Confession time: I never got into that “must-watch” show "The Wire."
Maybe the first episode was just too slow for me. Maybe I had a hard time getting interested in the characters. I have no idea to this day. Hey, everyone’s different.
But what got me to finally get through the entire pilot episode (on my third attempt), was a friend of mine. He suggested I look at it as a show where organizations and institutions have reached what is known as an institutional imperative.
That’s where an organization exists to continue existing, with its core purpose long-forgotten.
The institutional imperative is why our educational and healthcare sectors have seen the fastest growth in administrative jobs, rather than front-line teachers and doctors. The organization is expanding to meet the needs of the organization, as the old bureaucratic slogan goes.
Somewhere along the line, end-users are still there and still important. But not to all people in the organization. They’re thinking about their specific department. And how to grow their department to increase their own prestige.
Companies that grow bloated bureaucracies are the same way.
Cutting out middle management and streamlining operations can lead to huge value creation for shareholders. It’s something to look for in a potential investment, particularly when new management is brought in.
Companies that adhere to their imperative for too long will find it too difficult to make necessary and painful changes down the line. It may even cause a seemingly invulnerable company to go belly-up.
The problem with institutional imperative is that it’s far broader than the institution. It also comes down to the thinking behind it. And usually, that thinking is done by an expert.
Look, experts are great. I have a great and honest mechanic, and rely on their expertise to keep my car running. I talk with other investors, and tend to weigh their advice based on their past success.
Experts are only smart in one area, however. Yet we tend to assume a far wider pretense of knowledge. My mechanic might not have knowledge of your model of car. A great investor might have a horrendous personal life.
In other words, outside their area of expertise, experts are dumb. And that area is small.
Consider this: Some of the smartest minds in finance started a fund called Long Term Capital Management in the mid-1990s. How smart? Nobel-prize winning smart.
It had a few great years following a well-known options pricing model and looking for price mismatches in the bond market.
But they became a victim of their own success. The models could only predict past behavior, not future ones. The fund imploded in 1998. It required a bailout to deal with the trillion-dollar portfolio they had built up to 40-to-1 leverage.
But they, too, had an institutional imperative to use their models and formulas into increasingly esoteric investments to find better returns. They ended up owning illiquid Russian bonds right as the Ruskies decided to stop paying. The models that worked for U.S. government bonds didn’t work for a country that had just emerged from decades of communism and had limited trading history.
Look, in some places we’re the expert.
But some humility grants perspective. I know that I don’t know about a lot of things. That’s why I consider myself an idiot at most things. In most areas, that’s a statement of fact, not an insult.
Recognizing where you’re an idiot will allow you to avoid those to focus on your strengths. And keep your ego in check. Pride goeth before the fall, and what is pride but a false sense of expertise?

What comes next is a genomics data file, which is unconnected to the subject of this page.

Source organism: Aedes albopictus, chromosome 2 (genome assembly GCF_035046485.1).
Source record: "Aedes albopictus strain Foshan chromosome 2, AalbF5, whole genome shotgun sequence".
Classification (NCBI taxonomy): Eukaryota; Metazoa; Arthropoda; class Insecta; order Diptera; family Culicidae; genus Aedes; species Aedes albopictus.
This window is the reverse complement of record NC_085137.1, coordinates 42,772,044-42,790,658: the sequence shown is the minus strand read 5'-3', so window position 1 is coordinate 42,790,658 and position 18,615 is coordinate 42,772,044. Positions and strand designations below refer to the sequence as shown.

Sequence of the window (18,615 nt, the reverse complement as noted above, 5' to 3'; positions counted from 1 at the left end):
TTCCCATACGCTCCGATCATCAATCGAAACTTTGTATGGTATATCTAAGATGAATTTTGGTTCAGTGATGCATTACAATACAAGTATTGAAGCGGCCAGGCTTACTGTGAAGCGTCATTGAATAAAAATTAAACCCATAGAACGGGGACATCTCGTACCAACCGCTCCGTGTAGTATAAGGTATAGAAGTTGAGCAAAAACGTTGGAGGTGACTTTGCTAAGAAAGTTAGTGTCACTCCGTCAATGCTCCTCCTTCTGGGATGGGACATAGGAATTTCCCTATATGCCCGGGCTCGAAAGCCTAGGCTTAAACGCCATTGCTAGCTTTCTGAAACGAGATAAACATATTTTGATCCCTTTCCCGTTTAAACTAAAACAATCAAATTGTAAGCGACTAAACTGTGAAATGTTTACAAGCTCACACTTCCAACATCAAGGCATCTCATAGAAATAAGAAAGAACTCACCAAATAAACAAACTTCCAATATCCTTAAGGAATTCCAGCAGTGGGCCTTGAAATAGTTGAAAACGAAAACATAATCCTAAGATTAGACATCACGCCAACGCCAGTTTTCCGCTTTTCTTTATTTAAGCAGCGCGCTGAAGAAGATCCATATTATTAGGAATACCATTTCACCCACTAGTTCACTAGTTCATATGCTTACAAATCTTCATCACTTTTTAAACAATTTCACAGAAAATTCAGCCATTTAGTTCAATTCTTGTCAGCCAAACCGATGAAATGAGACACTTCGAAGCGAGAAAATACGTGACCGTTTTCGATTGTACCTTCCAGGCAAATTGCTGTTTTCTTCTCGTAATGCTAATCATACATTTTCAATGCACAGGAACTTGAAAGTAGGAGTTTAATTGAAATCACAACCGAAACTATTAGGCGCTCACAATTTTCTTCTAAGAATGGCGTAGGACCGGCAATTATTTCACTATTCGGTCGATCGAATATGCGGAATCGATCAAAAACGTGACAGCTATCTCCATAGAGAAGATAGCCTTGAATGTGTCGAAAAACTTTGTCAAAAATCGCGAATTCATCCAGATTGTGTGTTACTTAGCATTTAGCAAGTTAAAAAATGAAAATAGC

Out of what I do know, investing and the stock market are the area where I’d consider a modest level of expertise.
But even there, the market is going to throw curve balls that I won’t recognize. By sticking to that small area of what I do know, I build and grow an advantage.
For instance, when it comes to investing I can’t compete with high-frequency traders. No humans can! They’re computer programs designed to do one thing in a fraction of a second each time.
Since I can’t compete with that, what I can do is work to build a long-term track record instead. That’s where I see the real value. That’s particularly true in a world increasingly dominated by short-term thinking and automation. It’s where the interest isn’t going that creates a smaller playing field to potentially dominate.
In investing, I find I get a lot of value out of finding areas where the experts are dumb. One trait I follow is that I tend to run a concentrated investment portfolio. It goes against traditional investment advice set by those pesky experts.
But running a concentrated portfolio and running it well lead to far better returns over time than buying, holding, and accumulating dozens of positions. If you’re going to do that, just buy a market index.
If you’re looking to beat the market, you have to act differently. I was buying shares of quality companies in late December when the markets were avoiding their traditional holiday cheer. That was after months of taking profits, collecting dividends, and otherwise sitting on my hands in the middle half of last year. Sometimes the best active investors are pretty darn inactive.
Find where you’re competitive. Find where you’re the relative expert. If it’s an odd intersection, it’s far easier to dominate at any one thing. If your skillset matches many others, acquire more skills. Ideally, ones that compliment what you already know, but in a different industry where such a combination is rare.
So consider the experts. But know when they’re outside their area of expertise. That’s what gives you an edge.
Andrew Packer is a Senior Financial Editor with Newsmax Media. He currently writes the Insider Hotline investment advisory, serves as investment director for the Financial Braintrust, and writes the monthly newsletter Crisis Point Investor.
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